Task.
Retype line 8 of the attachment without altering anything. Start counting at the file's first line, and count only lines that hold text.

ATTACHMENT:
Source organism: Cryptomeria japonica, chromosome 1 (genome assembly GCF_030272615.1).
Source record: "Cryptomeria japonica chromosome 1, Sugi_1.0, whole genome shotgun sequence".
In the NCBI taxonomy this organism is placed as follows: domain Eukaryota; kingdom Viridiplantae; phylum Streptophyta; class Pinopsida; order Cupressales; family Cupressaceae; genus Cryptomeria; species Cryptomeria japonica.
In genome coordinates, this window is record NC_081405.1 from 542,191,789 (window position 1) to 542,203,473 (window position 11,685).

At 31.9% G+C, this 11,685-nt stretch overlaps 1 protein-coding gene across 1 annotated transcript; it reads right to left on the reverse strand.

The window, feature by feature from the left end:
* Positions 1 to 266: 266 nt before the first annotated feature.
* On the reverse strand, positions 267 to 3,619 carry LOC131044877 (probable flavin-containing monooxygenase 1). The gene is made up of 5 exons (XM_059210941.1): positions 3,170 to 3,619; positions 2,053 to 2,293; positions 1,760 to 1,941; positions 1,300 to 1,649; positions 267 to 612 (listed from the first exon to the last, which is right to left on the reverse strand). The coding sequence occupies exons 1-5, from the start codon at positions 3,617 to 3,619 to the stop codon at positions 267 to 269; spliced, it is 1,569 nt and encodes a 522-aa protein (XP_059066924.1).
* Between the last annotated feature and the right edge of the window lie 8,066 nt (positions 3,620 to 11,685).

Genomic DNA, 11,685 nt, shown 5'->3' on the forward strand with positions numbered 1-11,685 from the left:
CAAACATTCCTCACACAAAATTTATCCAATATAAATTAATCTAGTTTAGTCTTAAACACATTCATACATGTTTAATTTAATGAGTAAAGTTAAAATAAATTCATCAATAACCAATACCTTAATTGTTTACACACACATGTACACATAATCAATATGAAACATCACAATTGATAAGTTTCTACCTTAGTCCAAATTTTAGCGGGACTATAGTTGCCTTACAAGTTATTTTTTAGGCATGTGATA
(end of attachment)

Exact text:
* On the reverse strand, positions 267 to 3,619 carry LOC131044877 (probable flavin-containing monooxygenase 1). The gene is made up of 5 exons (XM_059210941.1): positions 3,170 to 3,619; positions 2,053 to 2,293; positions 1,760 to 1,941; positions 1,300 to 1,649; positions 267 to 612 (listed from the first exon to the last, which is right to left on the reverse strand). The coding sequence occupies exons 1-5, from the start codon at positions 3,617 to 3,619 to the stop codon at positions 267 to 269; spliced, it is 1,569 nt and encodes a 522-aa protein (XP_059066924.1).